(1) ‘You are not to consider what the property was worth to the defendants, the owners, for speculation, or merely for possible uses, nor what they claim it was worth to them, nor what it may be worth to plaintiff for highway or other purposes, nor what the property would bring at a forced sale. You are not to consider the price the property would sell for under special or extraordinary circumstances, but its fair market value if offered in the market under ordinary circumstances, a reasonable time being given to make the sale.’
(2) ‘The income or productive value of an actual or contemplated use is not a measure of compensation. Profits which might be derived from devoting property to a particular purpose depend so much on conditions that can not be foreseen that they have no competency, and are not to be considered by you.’
(3) ‘In considering the adaptability of property for any particular purpose, a factor to consider is whether its use for such purpose is economically feasible. If it appears that operations under such use can not be carried on except at a loss, the prospect of use for such purpose is not a proper element of value. If you believe, therefore, that use of the property for any specific purpose is not economically feasible, then such a prospective use for the property is not reasonably probable and does not add to the market value of the land and should be disregarded by you.’
(4) ‘Injury or inconvenience to a business is not compensable and does not form an element of and can not be taken into consideration by you in arriving at the damages in this case. In determining the damages in this case to be awarded to the defendants, you must consider the damage to the property only and are not to take into consideration any damage to or loss of any business conducted on the property with the improvement located thereon at the date of valuation.’
These instructions are not claimed to be incorrect statements of abstract law, but they are attacked on the ground that they are misleading in that no evidence was produced as to business profits or as to value of the property to defendants personally as distinguished from reasonable market value.
We cannot agree with appellants. The statements of the law were correct, and we do not think they are misleading. The first instruction quoted above, in effect, stated that market value is not what property may be worth to a particular property owner for some specific use as contrasted with what the property would sell for on the open market. The second instruction properly points out that income or profits which might be obtained from devoting land to a particular use is not a proper measure of compensation in a condemnation proceeding, as such profits would be variable, depending upon unforeseeable conditions; consideration of such theoretical profits might lead a jury to award damages for remote or merely conjectural possibilities. The third instruction deals with the question of whether any particular suggested use of the property is economically feasible; if it is not, it could scarcely affect its market value; it is not inconsistent to tell the jury that profits are not a proper measure of value, even though profitability, or its absence, may be considered in determining the highest and best use of such property.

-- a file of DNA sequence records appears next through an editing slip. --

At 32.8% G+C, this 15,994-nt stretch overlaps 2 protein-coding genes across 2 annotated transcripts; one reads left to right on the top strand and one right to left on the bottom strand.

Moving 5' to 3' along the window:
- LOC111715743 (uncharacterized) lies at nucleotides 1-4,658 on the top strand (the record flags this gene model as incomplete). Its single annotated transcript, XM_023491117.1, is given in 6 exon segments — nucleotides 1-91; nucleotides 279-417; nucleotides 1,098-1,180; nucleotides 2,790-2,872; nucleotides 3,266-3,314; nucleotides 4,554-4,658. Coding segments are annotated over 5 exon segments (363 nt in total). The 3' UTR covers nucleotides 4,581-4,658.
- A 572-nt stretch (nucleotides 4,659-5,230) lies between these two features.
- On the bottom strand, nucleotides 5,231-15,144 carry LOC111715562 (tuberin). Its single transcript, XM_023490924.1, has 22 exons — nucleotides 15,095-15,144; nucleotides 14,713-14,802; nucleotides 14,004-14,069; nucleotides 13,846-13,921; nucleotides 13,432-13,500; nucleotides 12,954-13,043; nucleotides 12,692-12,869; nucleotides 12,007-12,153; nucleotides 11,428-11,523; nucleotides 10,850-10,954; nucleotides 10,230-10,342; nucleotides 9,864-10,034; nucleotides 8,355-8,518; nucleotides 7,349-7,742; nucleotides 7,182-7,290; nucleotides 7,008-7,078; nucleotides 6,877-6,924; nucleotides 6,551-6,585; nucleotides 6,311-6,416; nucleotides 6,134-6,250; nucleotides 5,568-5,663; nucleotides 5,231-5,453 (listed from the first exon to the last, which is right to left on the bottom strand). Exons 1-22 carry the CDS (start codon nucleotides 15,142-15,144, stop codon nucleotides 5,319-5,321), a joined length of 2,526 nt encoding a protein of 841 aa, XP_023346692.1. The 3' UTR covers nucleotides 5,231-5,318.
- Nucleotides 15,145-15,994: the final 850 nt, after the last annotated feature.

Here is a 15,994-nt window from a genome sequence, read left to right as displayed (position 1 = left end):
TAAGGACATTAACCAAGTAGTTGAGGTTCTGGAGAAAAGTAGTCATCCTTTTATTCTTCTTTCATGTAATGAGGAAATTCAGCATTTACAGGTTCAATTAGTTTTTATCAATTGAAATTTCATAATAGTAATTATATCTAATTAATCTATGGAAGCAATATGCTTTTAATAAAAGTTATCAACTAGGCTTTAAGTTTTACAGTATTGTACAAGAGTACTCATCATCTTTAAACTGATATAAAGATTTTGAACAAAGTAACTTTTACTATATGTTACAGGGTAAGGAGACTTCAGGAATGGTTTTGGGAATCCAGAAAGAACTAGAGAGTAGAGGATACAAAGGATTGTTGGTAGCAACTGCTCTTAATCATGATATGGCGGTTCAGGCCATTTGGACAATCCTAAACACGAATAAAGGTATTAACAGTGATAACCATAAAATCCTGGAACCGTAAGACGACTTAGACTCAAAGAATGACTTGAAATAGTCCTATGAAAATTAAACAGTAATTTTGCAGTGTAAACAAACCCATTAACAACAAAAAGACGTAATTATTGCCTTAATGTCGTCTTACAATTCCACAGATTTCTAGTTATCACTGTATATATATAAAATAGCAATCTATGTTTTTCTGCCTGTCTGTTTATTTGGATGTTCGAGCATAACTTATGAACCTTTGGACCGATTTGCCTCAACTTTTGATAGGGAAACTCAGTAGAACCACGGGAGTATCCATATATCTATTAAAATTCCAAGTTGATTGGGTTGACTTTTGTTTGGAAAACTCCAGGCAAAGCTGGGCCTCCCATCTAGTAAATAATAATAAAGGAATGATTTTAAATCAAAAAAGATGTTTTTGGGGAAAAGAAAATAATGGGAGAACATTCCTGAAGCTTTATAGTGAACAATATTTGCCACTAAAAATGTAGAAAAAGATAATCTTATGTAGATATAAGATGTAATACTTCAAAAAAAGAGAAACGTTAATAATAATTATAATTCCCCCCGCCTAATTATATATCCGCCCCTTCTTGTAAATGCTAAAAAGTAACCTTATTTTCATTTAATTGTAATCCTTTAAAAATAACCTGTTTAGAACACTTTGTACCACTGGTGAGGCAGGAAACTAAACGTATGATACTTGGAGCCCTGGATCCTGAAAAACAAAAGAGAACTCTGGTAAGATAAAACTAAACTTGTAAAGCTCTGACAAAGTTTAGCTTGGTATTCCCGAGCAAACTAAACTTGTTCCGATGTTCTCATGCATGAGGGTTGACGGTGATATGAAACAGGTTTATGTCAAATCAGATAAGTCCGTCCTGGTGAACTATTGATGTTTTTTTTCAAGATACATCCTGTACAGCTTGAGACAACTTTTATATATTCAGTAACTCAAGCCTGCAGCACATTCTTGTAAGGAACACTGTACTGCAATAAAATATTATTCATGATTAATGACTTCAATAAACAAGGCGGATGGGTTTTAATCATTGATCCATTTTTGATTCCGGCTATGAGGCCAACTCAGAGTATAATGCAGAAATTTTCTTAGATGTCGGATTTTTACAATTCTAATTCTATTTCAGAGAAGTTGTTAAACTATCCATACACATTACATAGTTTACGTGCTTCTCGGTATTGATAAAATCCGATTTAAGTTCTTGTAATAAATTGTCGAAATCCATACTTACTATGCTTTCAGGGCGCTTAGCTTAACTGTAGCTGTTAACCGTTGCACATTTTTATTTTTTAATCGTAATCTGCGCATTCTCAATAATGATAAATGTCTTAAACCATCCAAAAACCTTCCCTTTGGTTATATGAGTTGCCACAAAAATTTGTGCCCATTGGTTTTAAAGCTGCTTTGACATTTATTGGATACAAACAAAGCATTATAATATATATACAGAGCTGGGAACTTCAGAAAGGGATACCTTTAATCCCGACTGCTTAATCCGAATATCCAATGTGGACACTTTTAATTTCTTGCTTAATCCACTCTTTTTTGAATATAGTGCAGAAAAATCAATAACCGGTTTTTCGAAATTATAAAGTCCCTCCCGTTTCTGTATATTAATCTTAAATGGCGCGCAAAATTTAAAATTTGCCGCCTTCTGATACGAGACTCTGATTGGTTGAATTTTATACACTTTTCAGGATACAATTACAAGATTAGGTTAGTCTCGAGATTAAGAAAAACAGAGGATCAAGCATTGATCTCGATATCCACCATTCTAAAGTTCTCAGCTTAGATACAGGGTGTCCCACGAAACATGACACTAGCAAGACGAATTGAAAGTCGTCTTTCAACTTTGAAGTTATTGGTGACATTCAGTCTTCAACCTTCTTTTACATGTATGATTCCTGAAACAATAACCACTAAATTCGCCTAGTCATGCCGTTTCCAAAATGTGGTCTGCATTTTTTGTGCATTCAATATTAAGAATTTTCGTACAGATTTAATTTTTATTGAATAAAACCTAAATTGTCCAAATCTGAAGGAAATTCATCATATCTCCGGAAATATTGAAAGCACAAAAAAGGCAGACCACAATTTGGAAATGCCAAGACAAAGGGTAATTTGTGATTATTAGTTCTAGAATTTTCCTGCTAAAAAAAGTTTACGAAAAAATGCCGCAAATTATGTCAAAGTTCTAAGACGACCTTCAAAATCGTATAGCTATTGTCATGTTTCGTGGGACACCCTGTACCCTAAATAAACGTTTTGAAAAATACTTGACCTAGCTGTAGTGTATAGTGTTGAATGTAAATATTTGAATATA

The fourth instruction correctly told the jury that they were to consider damages to defendants' property only and must not take into consideration any loss of business which might result from the taking; in the absence of this instruction the jury might have given damages for the loss of the orange juice stand business conducted on one acre of the defendants' property, and this would not have been a proper measure of damages.
Are there any errors in the record which alone or in combination would warrant a reversal of the judgment? We believe not. The jury brought in a verdict in the sum of $37,400, which exceeds in amount the value placed upon the condemned property by each of the two qualified expert witnesses produced by the State. The entire tract of land was originally bought by the appellants for the sum of $17,000, and the amount deposited by court order at the beginning of the litigation to permit plaintiff to take immediate possession was $19,490.27. Furthermore, the jury's view of the premises constituted independent evidence which it was entitled to weigh in fixing the value of the property. (Otey v. Carmel Sanitary Dist., 219 Cal. 310, 312, 26 P.2d 308; Gibson Properties Co. v. City of Oakland, 12 Cal.2d 291, 297, 83 P.2d 942; Peckwith v. Lavezzola, 50 Cal.App.2d 211, 217, 122 P.2d 678; Hatton v. Gregg, 4 Cal.App. 537, 88 P. 592; White v. Walsh, 105 Cal.App.2d 828, 831–832, 234 P.2d 276; McCarthy v. City of Manhattan Beach, 41 Cal.2d 879, 889, 264 P.2d 932; Ethel D. Co. v. Industrial Accident Com., 219 Cal. 699, 704–705, 28 P.2d 919.) We find no errors in the record which would lead to the conclusion that there has been a miscarriage of justice. (Cal.Const. art. VI, § 4 1/2.)
The judgment is affirmed.
CONLEY, Presiding Justice.
BROWN, J., concurs. STONE, J., being disqualified, did not participate.